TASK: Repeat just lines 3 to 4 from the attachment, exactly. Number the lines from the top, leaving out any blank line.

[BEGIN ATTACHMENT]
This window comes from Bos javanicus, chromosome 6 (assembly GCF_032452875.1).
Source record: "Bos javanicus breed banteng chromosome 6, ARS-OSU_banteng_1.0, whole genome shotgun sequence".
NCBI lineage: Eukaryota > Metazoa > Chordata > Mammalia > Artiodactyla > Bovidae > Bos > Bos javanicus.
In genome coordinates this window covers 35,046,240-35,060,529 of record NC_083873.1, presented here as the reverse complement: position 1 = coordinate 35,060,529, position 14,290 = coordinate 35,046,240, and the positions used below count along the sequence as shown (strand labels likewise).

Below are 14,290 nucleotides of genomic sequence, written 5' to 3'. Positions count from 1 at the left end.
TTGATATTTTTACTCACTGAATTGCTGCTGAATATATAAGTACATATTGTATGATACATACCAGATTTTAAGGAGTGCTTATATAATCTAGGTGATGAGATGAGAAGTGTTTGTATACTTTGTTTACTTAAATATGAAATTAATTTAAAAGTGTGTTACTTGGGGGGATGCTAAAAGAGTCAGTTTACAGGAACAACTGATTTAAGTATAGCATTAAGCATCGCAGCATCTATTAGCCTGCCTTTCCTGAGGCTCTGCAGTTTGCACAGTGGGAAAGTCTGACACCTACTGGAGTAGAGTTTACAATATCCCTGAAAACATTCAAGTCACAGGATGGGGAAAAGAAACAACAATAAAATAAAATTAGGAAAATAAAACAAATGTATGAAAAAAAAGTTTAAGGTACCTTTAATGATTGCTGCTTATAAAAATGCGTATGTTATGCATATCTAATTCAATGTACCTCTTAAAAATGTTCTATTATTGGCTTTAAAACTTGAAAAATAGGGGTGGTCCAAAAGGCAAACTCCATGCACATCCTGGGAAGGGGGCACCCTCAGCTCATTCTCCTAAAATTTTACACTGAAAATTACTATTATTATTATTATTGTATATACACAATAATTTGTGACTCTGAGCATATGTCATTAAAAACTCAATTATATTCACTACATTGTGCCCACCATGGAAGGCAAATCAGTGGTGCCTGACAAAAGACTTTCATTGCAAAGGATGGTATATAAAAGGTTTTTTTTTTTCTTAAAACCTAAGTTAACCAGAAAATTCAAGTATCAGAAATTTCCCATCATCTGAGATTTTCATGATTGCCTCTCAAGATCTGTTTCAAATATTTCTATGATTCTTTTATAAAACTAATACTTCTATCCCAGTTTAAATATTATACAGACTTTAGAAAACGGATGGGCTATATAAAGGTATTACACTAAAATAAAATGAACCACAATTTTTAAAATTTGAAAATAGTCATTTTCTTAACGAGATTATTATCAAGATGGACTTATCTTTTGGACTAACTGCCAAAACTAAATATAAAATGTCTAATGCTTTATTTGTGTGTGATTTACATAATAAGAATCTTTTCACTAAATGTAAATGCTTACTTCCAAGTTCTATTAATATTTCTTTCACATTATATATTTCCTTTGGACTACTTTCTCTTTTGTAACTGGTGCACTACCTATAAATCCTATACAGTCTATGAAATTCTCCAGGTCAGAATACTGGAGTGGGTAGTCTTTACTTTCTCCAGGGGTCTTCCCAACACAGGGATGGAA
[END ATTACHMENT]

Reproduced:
NCBI lineage: Eukaryota > Metazoa > Chordata > Mammalia > Artiodactyla > Bovidae > Bos > Bos javanicus.
In genome coordinates this window covers 35,046,240-35,060,529 of record NC_083873.1, presented here as the reverse complement: position 1 = coordinate 35,060,529, position 14,290 = coordinate 35,046,240, and the positions used below count along the sequence as shown (strand labels likewise).